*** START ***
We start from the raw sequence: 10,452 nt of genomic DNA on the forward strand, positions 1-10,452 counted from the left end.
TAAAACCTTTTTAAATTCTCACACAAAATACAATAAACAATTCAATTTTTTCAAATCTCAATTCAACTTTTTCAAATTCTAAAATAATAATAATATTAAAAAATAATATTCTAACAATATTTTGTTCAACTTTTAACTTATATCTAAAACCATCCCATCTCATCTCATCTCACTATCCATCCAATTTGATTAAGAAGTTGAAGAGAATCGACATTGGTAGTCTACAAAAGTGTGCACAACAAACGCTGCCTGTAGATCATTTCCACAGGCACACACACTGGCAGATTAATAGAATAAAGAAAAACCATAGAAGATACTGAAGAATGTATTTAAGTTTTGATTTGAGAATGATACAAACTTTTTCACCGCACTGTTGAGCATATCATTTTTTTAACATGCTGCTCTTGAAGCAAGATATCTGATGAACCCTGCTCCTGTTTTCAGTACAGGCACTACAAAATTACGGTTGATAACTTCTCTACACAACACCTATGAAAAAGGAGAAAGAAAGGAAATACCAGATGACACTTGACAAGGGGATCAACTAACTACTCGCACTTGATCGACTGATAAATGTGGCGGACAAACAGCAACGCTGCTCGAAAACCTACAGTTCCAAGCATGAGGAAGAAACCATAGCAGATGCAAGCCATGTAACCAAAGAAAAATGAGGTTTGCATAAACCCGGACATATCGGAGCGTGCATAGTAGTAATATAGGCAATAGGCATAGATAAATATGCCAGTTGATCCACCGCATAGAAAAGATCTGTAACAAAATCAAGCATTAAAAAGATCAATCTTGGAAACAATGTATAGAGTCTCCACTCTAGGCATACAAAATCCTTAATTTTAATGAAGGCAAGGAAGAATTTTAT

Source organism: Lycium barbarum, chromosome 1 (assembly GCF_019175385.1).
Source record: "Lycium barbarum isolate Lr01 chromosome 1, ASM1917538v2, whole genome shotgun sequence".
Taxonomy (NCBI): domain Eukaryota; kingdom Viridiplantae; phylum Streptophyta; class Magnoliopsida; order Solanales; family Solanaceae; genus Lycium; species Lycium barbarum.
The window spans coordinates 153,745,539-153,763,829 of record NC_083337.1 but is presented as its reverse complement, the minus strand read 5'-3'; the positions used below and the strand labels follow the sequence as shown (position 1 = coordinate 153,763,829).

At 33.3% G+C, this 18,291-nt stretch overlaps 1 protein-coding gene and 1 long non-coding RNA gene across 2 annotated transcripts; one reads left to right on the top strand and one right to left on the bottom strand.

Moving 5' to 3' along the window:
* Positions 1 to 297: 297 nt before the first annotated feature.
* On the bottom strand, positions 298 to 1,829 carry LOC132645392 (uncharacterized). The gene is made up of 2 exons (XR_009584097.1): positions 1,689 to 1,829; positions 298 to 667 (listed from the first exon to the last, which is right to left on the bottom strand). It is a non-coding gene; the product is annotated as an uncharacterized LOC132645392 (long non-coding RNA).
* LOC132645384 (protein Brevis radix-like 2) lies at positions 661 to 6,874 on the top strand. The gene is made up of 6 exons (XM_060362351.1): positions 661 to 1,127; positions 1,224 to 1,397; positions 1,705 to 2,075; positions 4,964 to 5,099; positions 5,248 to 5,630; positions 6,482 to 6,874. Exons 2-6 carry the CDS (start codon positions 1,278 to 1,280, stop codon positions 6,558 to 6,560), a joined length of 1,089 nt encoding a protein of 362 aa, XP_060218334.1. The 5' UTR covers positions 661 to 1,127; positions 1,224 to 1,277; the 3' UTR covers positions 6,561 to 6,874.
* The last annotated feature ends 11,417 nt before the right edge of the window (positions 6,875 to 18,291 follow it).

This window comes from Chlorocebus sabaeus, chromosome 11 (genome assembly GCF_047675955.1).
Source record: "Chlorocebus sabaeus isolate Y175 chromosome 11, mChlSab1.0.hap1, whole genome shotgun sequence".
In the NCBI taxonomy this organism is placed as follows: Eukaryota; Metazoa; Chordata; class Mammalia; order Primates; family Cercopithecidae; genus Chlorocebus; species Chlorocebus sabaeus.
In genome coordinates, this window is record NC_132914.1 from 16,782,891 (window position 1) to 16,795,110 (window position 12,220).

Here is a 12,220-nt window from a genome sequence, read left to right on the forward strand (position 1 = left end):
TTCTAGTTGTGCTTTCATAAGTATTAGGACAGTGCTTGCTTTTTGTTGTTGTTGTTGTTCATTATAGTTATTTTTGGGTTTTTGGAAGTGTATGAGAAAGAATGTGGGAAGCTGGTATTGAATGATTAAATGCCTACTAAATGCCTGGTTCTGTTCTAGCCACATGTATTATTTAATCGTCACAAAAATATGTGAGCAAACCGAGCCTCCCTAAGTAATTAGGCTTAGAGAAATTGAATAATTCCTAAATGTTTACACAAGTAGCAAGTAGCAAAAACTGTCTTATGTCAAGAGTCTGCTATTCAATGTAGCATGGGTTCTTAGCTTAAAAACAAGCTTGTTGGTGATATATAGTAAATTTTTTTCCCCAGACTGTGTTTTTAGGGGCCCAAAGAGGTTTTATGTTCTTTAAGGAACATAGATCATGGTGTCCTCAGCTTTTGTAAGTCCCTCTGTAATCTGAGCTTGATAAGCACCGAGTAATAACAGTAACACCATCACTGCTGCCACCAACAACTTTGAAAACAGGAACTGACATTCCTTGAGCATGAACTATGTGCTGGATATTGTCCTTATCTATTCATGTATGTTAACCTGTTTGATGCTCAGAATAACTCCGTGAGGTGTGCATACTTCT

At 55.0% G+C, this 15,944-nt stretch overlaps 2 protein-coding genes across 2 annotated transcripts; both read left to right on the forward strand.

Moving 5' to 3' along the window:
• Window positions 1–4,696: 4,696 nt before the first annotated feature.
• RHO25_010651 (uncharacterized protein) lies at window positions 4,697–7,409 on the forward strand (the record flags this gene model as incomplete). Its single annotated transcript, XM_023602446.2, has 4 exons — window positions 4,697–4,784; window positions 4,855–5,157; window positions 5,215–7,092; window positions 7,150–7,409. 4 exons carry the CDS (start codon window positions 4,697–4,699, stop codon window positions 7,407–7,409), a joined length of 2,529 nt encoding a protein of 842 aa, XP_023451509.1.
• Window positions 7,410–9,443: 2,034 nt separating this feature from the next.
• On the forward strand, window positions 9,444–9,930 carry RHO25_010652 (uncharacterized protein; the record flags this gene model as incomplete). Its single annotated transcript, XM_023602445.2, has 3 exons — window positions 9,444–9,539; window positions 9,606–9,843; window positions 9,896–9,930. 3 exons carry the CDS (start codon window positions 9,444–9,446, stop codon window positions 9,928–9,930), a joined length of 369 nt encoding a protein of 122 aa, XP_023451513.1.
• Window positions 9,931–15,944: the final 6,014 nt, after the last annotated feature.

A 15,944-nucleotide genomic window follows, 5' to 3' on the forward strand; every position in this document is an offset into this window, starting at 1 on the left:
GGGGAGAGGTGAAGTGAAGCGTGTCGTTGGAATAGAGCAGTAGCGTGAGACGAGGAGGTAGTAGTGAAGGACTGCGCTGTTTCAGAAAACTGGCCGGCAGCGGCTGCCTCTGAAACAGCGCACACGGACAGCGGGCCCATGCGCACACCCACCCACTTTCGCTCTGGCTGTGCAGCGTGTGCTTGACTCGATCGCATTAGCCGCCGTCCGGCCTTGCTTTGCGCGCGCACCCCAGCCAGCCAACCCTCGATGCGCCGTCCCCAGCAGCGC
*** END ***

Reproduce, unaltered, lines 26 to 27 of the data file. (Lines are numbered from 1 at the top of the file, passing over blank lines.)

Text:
A 15,944-nucleotide genomic window follows, 5' to 3' on the forward strand; every position in this document is an offset into this window, starting at 1 on the left:
GGGGAGAGGTGAAGTGAAGCGTGTCGTTGGAATAGAGCAGTAGCGTGAGACGAGGAGGTAGTAGTGAAGGACTGCGCTGTTTCAGAAAACTGGCCGGCAGCGGCTGCCTCTGAAACAGCGCACACGGACAGCGGGCCCATGCGCACACCCACCCACTTTCGCTCTGGCTGTGCAGCGTGTGCTTGACTCGATCGCATTAGCCGCCGTCCGGCCTTGCTTTGCGCGCGCACCCCAGCCAGCCAACCCTCGATGCGCCGTCCCCAGCAGCGC